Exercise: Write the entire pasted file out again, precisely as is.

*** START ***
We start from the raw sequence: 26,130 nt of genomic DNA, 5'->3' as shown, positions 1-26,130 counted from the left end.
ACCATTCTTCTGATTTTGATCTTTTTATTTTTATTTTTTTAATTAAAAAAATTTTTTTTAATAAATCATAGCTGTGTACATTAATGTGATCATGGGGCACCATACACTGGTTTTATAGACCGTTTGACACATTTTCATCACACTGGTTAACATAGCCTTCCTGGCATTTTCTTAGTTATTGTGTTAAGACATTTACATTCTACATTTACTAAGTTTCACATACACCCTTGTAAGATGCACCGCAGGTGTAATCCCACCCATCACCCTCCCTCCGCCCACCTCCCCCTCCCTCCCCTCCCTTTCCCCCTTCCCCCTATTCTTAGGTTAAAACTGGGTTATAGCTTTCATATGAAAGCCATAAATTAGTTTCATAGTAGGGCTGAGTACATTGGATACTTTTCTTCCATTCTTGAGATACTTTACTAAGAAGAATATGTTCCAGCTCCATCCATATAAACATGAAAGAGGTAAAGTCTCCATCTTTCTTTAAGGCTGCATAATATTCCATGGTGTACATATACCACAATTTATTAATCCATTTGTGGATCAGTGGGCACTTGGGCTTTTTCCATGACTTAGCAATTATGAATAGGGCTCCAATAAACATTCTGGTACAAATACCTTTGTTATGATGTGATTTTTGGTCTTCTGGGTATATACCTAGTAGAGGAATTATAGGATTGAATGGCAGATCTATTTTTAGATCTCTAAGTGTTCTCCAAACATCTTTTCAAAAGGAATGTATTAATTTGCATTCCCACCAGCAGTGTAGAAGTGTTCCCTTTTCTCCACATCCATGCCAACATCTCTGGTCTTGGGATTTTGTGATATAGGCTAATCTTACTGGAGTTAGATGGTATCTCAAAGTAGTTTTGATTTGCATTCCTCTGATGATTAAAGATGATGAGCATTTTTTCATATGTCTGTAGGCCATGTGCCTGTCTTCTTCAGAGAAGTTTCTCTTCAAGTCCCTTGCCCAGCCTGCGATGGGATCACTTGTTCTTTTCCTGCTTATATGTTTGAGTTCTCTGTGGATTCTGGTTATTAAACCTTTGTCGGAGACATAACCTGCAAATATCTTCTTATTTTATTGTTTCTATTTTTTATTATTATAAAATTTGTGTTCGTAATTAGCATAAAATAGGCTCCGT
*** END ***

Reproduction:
We start from the raw sequence: 26,130 nt of genomic DNA, 5'->3' as shown, positions 1-26,130 counted from the left end.
ACCATTCTTCTGATTTTGATCTTTTTATTTTTATTTTTTTAATTAAAAAAATTTTTTTTAATAAATCATAGCTGTGTACATTAATGTGATCATGGGGCACCATACACTGGTTTTATAGACCGTTTGACACATTTTCATCACACTGGTTAACATAGCCTTCCTGGCATTTTCTTAGTTATTGTGTTAAGACATTTACATTCTACATTTACTAAGTTTCACATACACCCTTGTAAGATGCACCGCAGGTGTAATCCCACCCATCACCCTCCCTCCGCCCACCTCCCCCTCCCTCCCCTCCCTTTCCCCCTTCCCCCTATTCTTAGGTTAAAACTGGGTTATAGCTTTCATATGAAAGCCATAAATTAGTTTCATAGTAGGGCTGAGTACATTGGATACTTTTCTTCCATTCTTGAGATACTTTACTAAGAAGAATATGTTCCAGCTCCATCCATATAAACATGAAAGAGGTAAAGTCTCCATCTTTCTTTAAGGCTGCATAATATTCCATGGTGTACATATACCACAATTTATTAATCCATTTGTGGATCAGTGGGCACTTGGGCTTTTTCCATGACTTAGCAATTATGAATAGGGCTCCAATAAACATTCTGGTACAAATACCTTTGTTATGATGTGATTTTTGGTCTTCTGGGTATATACCTAGTAGAGGAATTATAGGATTGAATGGCAGATCTATTTTTAGATCTCTAAGTGTTCTCCAAACATCTTTTCAAAAGGAATGTATTAATTTGCATTCCCACCAGCAGTGTAGAAGTGTTCCCTTTTCTCCACATCCATGCCAACATCTCTGGTCTTGGGATTTTGTGATATAGGCTAATCTTACTGGAGTTAGATGGTATCTCAAAGTAGTTTTGATTTGCATTCCTCTGATGATTAAAGATGATGAGCATTTTTTCATATGTCTGTAGGCCATGTGCCTGTCTTCTTCAGAGAAGTTTCTCTTCAAGTCCCTTGCCCAGCCTGCGATGGGATCACTTGTTCTTTTCCTGCTTATATGTTTGAGTTCTCTGTGGATTCTGGTTATTAAACCTTTGTCGGAGACATAACCTGCAAATATCTTCTTATTTTATTGTTTCTATTTTTTATTATTATAAAATTTGTGTTCGTAATTAGCATAAAATAGGCTCCGT